Step by step, the participants were taught basic knowledge of electrical engineering, which they were able to apply directly in the workshop. To this end, components such as microcontrollers, USB adapters, LEDs and connector strips were sent by mail in advance and assembled in a joint video conference.
From the first plug-in exercises to writing their own codes and colorful prototypes, everyone with and without prior knowledge was able to get involved.
The special thing about it: Depending on the environment in which the participants found themselves, they added their own add-ons. Whether it was a cassette case from the children's room or a bicycle from the workshop, everything could be used, assembled and repurposed. This gave the participants their very own approach to the topic of open source.
In the end, there were a lot of colorful prototypes that now decorate some of the city's residents, bicycles and the like as flashing disco balls.
With the Open Source action field, we are dedicating ourselves to the many facets of open source software as part of the "Volunteer Capital Berlin" campaign. Open source is no longer just a nerd topic, but also a question of attitude and culture. Coding and using open source means first of all making one's own code publicly accessible. Anyone can view it, copy it, develop it further and leave comments. But the basic idea of open source goes even further: open source raises questions about how resources are handled, about the meaning of intellectual property, about how communities work together, and about digital sovereignty. "Open source is not just a software but a culture, namely that of an open knowledge society in which we share knowledge with each other!" is how Boris Hekele, founder of FixMyBerlin and guest at the first event, sums it up.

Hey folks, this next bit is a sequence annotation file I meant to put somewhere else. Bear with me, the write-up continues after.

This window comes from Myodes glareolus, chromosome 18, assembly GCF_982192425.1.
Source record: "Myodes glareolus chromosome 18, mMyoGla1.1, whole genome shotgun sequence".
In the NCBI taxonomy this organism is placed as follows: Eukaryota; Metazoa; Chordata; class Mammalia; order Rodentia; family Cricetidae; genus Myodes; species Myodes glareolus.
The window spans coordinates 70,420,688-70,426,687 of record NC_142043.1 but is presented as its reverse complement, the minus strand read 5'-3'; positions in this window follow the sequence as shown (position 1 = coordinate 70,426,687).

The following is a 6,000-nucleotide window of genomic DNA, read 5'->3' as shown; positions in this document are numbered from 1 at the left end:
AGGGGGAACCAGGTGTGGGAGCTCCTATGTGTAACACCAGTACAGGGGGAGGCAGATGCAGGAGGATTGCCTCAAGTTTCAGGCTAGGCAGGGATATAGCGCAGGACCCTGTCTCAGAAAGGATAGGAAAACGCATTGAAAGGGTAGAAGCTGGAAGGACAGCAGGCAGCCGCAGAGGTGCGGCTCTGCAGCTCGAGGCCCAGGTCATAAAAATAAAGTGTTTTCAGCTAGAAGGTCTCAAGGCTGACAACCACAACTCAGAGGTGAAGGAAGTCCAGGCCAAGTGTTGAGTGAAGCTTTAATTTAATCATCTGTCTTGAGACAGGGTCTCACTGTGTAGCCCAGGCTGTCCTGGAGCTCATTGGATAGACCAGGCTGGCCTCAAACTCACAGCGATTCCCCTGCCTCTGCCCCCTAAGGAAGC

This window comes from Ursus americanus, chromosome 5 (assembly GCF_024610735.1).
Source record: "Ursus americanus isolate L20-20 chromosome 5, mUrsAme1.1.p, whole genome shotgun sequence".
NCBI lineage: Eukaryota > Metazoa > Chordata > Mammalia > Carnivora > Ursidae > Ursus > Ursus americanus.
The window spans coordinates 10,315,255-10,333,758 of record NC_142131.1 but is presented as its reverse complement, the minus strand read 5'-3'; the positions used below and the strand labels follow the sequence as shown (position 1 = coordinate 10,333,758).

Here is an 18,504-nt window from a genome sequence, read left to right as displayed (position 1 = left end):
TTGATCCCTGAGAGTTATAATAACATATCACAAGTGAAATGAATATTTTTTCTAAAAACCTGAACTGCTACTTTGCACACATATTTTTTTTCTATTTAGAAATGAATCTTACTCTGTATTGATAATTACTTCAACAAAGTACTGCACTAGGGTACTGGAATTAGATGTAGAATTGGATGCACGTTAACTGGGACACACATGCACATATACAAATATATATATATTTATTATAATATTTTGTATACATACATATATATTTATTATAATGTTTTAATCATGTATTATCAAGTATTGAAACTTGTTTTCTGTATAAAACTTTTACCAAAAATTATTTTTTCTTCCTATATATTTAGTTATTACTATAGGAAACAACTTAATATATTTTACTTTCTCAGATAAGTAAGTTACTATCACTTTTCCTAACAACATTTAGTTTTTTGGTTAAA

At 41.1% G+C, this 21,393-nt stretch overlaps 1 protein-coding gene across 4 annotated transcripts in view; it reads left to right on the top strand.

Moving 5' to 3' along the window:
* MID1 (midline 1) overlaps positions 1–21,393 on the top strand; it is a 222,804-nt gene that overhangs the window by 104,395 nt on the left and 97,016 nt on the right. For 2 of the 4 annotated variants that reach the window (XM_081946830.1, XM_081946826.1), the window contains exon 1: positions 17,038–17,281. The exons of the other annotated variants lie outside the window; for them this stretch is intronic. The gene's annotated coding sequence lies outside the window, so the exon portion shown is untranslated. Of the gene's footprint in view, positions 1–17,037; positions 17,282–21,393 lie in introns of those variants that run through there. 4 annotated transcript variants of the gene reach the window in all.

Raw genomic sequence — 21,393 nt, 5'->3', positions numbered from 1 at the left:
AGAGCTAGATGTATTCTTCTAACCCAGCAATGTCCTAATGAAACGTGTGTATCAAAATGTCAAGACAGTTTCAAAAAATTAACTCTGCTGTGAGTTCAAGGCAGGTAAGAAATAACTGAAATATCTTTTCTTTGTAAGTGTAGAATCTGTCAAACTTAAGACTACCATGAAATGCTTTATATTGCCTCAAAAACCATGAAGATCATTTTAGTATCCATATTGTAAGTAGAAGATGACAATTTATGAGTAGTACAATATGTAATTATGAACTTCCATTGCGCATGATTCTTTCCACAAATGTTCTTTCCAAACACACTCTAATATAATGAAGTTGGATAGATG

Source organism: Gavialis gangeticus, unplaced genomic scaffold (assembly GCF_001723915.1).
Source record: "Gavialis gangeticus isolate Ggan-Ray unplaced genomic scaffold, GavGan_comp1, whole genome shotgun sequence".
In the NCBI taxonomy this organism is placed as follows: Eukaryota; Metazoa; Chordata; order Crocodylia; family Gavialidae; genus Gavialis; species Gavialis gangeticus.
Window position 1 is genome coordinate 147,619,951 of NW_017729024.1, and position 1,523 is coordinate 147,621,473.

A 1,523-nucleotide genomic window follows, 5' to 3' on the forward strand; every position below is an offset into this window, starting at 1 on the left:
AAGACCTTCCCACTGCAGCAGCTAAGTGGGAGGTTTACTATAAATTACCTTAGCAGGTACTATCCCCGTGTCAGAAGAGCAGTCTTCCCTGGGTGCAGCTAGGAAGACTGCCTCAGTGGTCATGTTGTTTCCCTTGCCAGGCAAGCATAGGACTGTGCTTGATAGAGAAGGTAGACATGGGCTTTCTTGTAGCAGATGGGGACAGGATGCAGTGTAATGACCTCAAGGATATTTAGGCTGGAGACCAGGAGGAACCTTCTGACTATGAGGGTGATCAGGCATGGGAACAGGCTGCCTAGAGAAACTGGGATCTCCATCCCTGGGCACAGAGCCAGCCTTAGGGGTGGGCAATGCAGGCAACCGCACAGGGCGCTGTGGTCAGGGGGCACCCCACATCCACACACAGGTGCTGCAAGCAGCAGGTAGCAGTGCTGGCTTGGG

The field of action is accompanied by the podcast "Open Source - Building Block of a Democratic Technology Policy?", where the discussions and contributions can be listened to afterwards.